20 Feb 2012, Thanks to Jessica Shankleman , BusinessGreen
Under recent changes to the solar feed-in tariff scheme, anyone wishing to register for the solar electricity feed-in tariff from 1 April must obtain a Level D Energy Performance Certificate (EPC) on their property.
The change received a cautious welcome from the solar industry, as it marks a significant improvement on the government’s original plan for limiting solar feed-in tariffs to properties that achieve the stricter Level C rating or above.
Solar companies had warned a Level C requirement would “kill off” the industry, as many businesses and households would not be prepared to pay thousands of pounds for the energy-efficiency measures required to ensure they qualified for solar incentives.
Currently, just over half of all residential properties meet EPC Band D requirements, a significant increase on the 13 per cent that meet Band C criteria. Meanwhile, 65 per cent of those non-domestic buildings that carry EPCs have obtained Band D or above.
Now the government has provided a further boost to the solar sector by confirming that solar PV installations will themselves contribute towards to EPC certificates. This means that some Band E properties will be able to upgrade themselves to Band D by installing a solar panel, making them eligible for the feed-in tariff incentives without the need for additional energy-efficiency improvements.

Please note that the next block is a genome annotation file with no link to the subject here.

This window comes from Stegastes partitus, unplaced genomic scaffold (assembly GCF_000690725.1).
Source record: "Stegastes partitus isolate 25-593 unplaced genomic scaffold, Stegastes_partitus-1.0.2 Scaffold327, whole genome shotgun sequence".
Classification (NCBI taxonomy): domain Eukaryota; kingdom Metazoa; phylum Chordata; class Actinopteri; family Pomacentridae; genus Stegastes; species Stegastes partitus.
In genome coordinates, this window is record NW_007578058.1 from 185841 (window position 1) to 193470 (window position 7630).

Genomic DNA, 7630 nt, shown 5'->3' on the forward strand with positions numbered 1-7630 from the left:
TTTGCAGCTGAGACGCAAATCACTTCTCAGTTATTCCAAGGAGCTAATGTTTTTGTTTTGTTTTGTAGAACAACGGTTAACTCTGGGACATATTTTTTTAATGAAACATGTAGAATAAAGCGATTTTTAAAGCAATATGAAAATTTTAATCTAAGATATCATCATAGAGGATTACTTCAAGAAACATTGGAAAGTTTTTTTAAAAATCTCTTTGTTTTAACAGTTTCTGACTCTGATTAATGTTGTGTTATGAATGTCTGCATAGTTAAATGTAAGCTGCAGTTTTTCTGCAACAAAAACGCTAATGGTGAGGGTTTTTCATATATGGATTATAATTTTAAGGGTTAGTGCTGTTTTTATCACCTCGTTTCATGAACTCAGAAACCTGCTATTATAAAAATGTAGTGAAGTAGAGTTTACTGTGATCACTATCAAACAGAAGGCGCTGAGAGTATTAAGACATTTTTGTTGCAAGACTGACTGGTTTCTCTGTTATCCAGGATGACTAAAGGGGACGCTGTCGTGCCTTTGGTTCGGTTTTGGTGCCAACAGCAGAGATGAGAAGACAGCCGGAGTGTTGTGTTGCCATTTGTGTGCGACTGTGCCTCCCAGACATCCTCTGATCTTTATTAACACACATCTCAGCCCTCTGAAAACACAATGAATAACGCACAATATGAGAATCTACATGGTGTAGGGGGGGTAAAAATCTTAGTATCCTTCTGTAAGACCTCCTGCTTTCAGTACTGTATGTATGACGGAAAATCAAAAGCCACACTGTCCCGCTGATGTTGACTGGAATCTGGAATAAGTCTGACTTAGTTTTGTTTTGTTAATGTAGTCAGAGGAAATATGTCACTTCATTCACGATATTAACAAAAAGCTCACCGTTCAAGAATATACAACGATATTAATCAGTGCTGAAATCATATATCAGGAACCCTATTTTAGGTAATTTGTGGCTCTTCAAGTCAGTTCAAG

A spokeswoman for the Renewable Energy Association (REA) welcomed the news and said it will offer a major boost for solar PV sales teams.
“If installing PV tips you over the edge into securing Band D, that’s very reassuring,” she told BusinessGreen. “We didn’t have clarity before that this would be the case, but now we have.”
However, she said some members of the industry remain concerned that the government could ratchet up the energy-efficiency requirement in future. This is due to the fact that the door has been left open for the Department of Energy and Climate Change (DECC) to link the feed-in tariff to its energy-efficiency Green Deal scheme, to be launched in October.
A DECC spokeswoman confirmed that PV installations will inform EPC certificates, but maintained that any property will need to achieve a Band D rating before securing the feed-in tariff.
“People would need to have the EPC certificate before they apply for support under the feed-in tariff, but they could decide installing solar panels forms part of the property reaching Band D,” she said.
She added that different properties may require varying amounts of energy-efficiency measures to reach Band D. While some will require insulation or a new boiler, others may only require solar PV to gain a Band D certificate.
The reforms are part of a wider push by the government to protect the budget for the feed-in tariff scheme, while also encouraging solar installation firms to diversify into offering energy efficiency, as well as renewable energy services.
Industry insiders have said that the sector is likely to see a contraction in demand this year, as the government proposes deep cuts to solar feed-in tariff incentives from the summer. This will force many firms to diversify the range of services they offer or partner with companies specialising in energy efficiency.